Published in The History of Parliament: the House of Commons 1754-1790, ed. L. Namier, J. Brooke., 1964
Available from Boydell and Brewer

Background Information

Number of voters:

about 3,000


2 May 1754John Manners, Mq. of Granby 
 Philip Yorke, Visct. Royston 
8 Apr. 1761John Manners, Mq. of Granby 
 Philip Yorke, Visct. Royston 
22 Mar. 1764Sir John Hinde Cotton vice Royston, called to the Upper House 
28 Mar. 1768John Manners, Mq. of Granby 
 Sir John Hinde Cotton 
22 Nov. 1770Sir Sampson Gideon vice Granby, deceased 
20 Oct. 1774Sir John Hinde Cotton 
 Sir Sampson Gideon 
14 Sept. 1780Lord Robert Manners1741
 Philip Yorke1455
 Sir Sampson Gideon1038
20 June 1782Sir Henry Peyton vice Manners, deceased 
22 Apr. 1784Philip Yorke 
 Sir Henry Peyton 
19 May 1789James Whorwood Adeane vice Peyton, deceased 

Main Article

Cambridgeshire was dominated by the aristocratic families of Yorke and Manners. ‘I know of no county in England’, wrote the Bishop of Ely, ‘where there is so great a scarcity of gentlemen fit to represent a county as in Cambridgeshire.’1 The sitting Members at the dissolution in 1754 were Philip Yorke (subsequently Viscount Royston), and Soame Jenyns, a client of the Yorkes. But when Lord Granby, heir to the dukedom of Rutland, declared himself a candidate, Jenyns withdrew, and Yorke and Granby were returned unopposed, as also at the general election of 1761.

In 1764, when Royston succeeded his father as Earl of Hardwicke, no member of the Yorke family was willing to take the county seat. And so Hardwicke gave his interest to Sir John Hynde Cotton, whose father had represented Cambridgeshire 1722-1727, on the understanding that Cotton would stand down for one of the Yorkes at the next general election.2 But again in 1768 none of the Yorkes wanted Cambridgeshire. Similarly in 1770, when Granby died, there was no member of the Manners family available for the county seat. Hardwicke backed Sir Sampson Gideon, son of a wealthy Jewish stockbroker and a comparative newcomer in the county, who was opposed by Thomas Brand, supported by the Duke of Bedford. After both candidates had canvassed the county, Gideon bought Brand off for £1,000 and was returned unopposed.3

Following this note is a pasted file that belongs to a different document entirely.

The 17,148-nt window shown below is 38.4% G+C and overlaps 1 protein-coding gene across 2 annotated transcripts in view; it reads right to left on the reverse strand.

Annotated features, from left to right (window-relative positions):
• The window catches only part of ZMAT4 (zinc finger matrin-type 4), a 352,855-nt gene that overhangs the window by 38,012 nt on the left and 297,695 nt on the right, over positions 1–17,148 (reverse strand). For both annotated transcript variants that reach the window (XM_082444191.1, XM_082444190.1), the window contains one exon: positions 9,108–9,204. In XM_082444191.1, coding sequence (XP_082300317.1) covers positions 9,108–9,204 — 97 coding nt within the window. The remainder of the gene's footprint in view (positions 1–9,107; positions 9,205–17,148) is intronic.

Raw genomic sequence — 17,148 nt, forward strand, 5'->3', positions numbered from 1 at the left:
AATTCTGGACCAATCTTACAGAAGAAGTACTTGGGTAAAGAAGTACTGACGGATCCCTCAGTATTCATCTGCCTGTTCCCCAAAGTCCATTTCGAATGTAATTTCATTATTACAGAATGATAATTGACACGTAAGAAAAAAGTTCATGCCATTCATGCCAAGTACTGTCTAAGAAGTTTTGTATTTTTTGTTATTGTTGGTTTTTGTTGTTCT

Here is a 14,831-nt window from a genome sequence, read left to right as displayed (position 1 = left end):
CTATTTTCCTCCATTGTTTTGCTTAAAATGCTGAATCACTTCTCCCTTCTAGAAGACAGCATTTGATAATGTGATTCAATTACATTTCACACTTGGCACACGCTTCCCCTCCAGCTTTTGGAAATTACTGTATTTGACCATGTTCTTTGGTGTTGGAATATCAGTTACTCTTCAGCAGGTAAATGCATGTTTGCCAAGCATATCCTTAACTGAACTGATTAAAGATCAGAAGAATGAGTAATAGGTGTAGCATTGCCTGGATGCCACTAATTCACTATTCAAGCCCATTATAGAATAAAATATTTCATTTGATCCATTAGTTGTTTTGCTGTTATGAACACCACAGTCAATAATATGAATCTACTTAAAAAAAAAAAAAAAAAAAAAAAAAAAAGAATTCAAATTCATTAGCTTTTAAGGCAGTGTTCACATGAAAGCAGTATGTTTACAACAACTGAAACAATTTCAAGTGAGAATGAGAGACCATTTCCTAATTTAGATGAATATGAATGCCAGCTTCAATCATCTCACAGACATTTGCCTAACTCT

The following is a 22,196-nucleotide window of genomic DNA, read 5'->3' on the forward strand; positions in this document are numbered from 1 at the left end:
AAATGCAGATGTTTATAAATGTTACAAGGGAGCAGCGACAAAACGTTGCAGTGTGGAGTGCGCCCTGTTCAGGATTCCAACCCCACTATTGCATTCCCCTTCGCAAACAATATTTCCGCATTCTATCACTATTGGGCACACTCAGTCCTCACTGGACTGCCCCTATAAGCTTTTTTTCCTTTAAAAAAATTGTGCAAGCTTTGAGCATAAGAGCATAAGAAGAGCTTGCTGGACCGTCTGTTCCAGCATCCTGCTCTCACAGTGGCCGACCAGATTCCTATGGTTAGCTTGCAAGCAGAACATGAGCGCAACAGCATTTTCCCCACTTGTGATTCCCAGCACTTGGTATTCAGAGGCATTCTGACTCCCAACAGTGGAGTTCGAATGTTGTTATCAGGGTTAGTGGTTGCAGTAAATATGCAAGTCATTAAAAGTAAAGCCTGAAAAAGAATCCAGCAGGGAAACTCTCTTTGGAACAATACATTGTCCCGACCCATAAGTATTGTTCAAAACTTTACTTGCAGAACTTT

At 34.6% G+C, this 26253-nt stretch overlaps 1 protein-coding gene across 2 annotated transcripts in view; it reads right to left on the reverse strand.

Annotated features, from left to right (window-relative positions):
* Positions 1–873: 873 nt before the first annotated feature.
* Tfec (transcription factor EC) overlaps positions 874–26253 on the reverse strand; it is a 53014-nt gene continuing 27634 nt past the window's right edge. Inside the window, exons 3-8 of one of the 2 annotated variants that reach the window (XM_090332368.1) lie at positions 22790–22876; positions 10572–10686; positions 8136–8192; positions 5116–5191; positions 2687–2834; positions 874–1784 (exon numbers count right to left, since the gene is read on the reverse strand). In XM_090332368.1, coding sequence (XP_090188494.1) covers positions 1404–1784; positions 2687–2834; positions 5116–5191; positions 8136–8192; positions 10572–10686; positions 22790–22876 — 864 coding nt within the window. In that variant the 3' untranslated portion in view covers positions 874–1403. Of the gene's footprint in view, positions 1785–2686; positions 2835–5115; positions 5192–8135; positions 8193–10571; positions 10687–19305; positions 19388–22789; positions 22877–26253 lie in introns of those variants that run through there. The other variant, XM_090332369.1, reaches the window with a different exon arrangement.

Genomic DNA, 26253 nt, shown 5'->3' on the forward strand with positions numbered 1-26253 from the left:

At the general election of 1780 both the Manners and Yorke families had a candidate. Gideon, though his property in the county could not compare with theirs and though he was not particularly popular, was unwilling to give up his seat without a struggle, and was not afraid of expense. The contest that followed was very expensive indeed: over £50,000 is said to have been spent by the three candidates. It was also a very confusing contest, with many cross loyalties. Manners stood as an Opposition candidate, and gained support from the reforming and dissenting elements. Yorke and Gideon were supported by the Administration, but Hardwicke was unwilling to give Gideon help for fear of losing the Rutland votes. Gideon declined at the end of the first day’s poll, over 400 votes behind Yorke and 700 behind Manners.

After 1780 Hardwicke and Rutland again asserted their supremacy in the county. When Manners died in 1782 he was replaced by Sir Henry Peyton, with the support of both families. Hardwicke and Rutland supported Pitt’s Administration and their candidates were undisturbed in 1784. Five years later, on the death of Peyton, they agreed to support Adeane, whom the Duke of Rutland was anxious to see removed from Cambridge borough.

Author: J. A. Cannon


  • 1. Add. 35680, f. 250.
  • 2. Add. 35639, f. 224.
  • 3. Add. 35680, f. 285.